As shown in
In embodiments, when a user interacts with applications 120, 130, such as to validate an OTP, validation data stored in either of databases 142, 152 may be updated. After such an occurrence, replication between databases 142, 152 may be required to maintain serviceability and integrity in the distributed database and supported service. Further details regarding an exemplary methodology for establishing and replicating data among databases, such as those shown in
As shown in
Within the client service provider server 210, updates to the database 212 may be performed via resolver unit 215 and operation 240. For example, pull thread unit 214 may initiate a pull requesting updated information from service provider server 220. In the event of a positive response, i.e. the database 222 contains some discrepancies with database 212, the resolver unit 215 may determine what, if any, changes need to be made to database 212 and initiate such changes via instruction 240. Similarly, data changes pushed to service provider server 220 may be resolved by resolver unit 226 and database 222 updated as needed by instruction 250. Queries 242, 252 may also be used between the databases 212, 222 and their respective discoverer units 217, 227, in order to identify and construct appropriate data to be sent, such as, for example, local data changes after a given sequence number.
In embodiments, according to architecture similar to that depicted in
As shown in
In embodiments, a unique logical ID (LID) may be defined in a database for each row update for any table that should be replicated. For example, an LID 340 may consist of a site ID and a sequence number (SISN). Rows, LIDs, and/or SISNs may also have timestamp data associated therewith, for example to assist in conflict resolution. A given site may include group of service provider servers that share the same database. A database sequence number may be used to monotonically track any row updates. For example, when an OTP application updates a row in a table that needs to be replicated to other sites, the sequence number may be updated to be a next available number. Thus a new sequence number may indicate that the row has been changed.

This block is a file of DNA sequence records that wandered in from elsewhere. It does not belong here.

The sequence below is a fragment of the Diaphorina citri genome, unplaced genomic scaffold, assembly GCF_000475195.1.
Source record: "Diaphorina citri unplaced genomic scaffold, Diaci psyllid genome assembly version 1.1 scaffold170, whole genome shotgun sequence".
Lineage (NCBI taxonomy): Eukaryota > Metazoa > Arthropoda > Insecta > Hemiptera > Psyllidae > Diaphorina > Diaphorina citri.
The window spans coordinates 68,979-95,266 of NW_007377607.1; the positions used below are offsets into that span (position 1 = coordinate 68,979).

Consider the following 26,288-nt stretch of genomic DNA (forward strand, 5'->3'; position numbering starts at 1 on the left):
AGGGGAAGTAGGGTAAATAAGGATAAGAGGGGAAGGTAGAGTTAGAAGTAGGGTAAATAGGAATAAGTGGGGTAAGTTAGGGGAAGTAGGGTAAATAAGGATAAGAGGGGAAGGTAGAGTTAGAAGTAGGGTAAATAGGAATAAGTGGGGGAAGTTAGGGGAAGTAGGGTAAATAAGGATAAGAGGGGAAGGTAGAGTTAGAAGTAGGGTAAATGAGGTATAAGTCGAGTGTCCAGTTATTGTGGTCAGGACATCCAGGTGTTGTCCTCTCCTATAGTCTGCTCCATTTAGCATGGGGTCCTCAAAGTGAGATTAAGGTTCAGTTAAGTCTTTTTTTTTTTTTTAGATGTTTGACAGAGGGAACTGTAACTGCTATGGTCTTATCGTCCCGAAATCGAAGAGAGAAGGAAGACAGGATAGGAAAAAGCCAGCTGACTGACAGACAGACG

According to embodiments, the client database and the server database may also include a separate replication tracking table. Exemplary replication tracking tables are depicted in
As shown in
For example, as shown in
Further aspects of exemplary pull and push operations are described with reference to
Upon receiving a Site ID “Pull Hello” 530, the server may authenticate the client, and record a mapping between the issuer's account ID and the site ID Thus, particular records within the client site ID list may be separately controlled with respect to, for example, authority for conflict resolution etc. For example, a client may be authoritative for tokens issued by the client, certain classifications, etc., but also maintain non-authoritative records for other tokens, e.g. tokens the client is allowed to authenticate. The server may also discover the last sequence number that the server knows for the client site IDs.